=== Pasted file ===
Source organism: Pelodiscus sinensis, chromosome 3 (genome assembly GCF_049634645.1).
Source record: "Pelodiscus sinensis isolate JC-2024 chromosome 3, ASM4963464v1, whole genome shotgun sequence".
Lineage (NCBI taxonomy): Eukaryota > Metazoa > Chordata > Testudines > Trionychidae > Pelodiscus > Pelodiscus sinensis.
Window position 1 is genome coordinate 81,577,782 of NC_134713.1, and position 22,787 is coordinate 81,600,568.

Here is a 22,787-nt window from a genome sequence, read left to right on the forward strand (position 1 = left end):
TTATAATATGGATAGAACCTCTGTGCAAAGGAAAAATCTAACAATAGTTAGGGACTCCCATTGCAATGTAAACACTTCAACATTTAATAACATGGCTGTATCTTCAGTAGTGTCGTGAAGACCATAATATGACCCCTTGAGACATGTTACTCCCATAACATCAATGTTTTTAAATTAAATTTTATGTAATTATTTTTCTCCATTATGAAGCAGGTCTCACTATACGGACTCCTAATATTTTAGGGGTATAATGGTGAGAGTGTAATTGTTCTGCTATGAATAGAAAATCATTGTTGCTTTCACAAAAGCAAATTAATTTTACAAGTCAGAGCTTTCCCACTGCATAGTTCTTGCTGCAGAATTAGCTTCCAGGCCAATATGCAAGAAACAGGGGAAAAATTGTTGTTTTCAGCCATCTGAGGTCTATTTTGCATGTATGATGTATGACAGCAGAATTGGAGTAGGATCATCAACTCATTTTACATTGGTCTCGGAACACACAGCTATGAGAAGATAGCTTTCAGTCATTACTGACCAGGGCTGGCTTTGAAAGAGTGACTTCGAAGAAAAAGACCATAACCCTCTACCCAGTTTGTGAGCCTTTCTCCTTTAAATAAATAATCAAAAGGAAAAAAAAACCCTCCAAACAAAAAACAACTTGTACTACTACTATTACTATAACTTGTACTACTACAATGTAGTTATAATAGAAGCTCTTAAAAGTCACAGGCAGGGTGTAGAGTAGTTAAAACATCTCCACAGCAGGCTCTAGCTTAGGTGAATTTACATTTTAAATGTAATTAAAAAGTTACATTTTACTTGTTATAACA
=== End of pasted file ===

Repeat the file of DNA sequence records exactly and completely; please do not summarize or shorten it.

Source organism: Pelodiscus sinensis, chromosome 3 (genome assembly GCF_049634645.1).
Source record: "Pelodiscus sinensis isolate JC-2024 chromosome 3, ASM4963464v1, whole genome shotgun sequence".
Lineage (NCBI taxonomy): Eukaryota > Metazoa > Chordata > Testudines > Trionychidae > Pelodiscus > Pelodiscus sinensis.
Window position 1 is genome coordinate 81,577,782 of NC_134713.1, and position 22,787 is coordinate 81,600,568.

Here is a 22,787-nt window from a genome sequence, read left to right on the forward strand (position 1 = left end):
TTATAATATGGATAGAACCTCTGTGCAAAGGAAAAATCTAACAATAGTTAGGGACTCCCATTGCAATGTAAACACTTCAACATTTAATAACATGGCTGTATCTTCAGTAGTGTCGTGAAGACCATAATATGACCCCTTGAGACATGTTACTCCCATAACATCAATGTTTTTAAATTAAATTTTATGTAATTATTTTTCTCCATTATGAAGCAGGTCTCACTATACGGACTCCTAATATTTTAGGGGTATAATGGTGAGAGTGTAATTGTTCTGCTATGAATAGAAAATCATTGTTGCTTTCACAAAAGCAAATTAATTTTACAAGTCAGAGCTTTCCCACTGCATAGTTCTTGCTGCAGAATTAGCTTCCAGGCCAATATGCAAGAAACAGGGGAAAAATTGTTGTTTTCAGCCATCTGAGGTCTATTTTGCATGTATGATGTATGACAGCAGAATTGGAGTAGGATCATCAACTCATTTTACATTGGTCTCGGAACACACAGCTATGAGAAGATAGCTTTCAGTCATTACTGACCAGGGCTGGCTTTGAAAGAGTGACTTCGAAGAAAAAGACCATAACCCTCTACCCAGTTTGTGAGCCTTTCTCCTTTAAATAAATAATCAAAAGGAAAAAAAAACCCTCCAAACAAAAAACAACTTGTACTACTACTATTACTATAACTTGTACTACTACAATGTAGTTATAATAGAAGCTCTTAAAAGTCACAGGCAGGGTGTAGAGTAGTTAAAACATCTCCACAGCAGGCTCTAGCTTAGGTGAATTTACATTTTAAATGTAATTAAAAAGTTACATTTTACTTGTTATAACA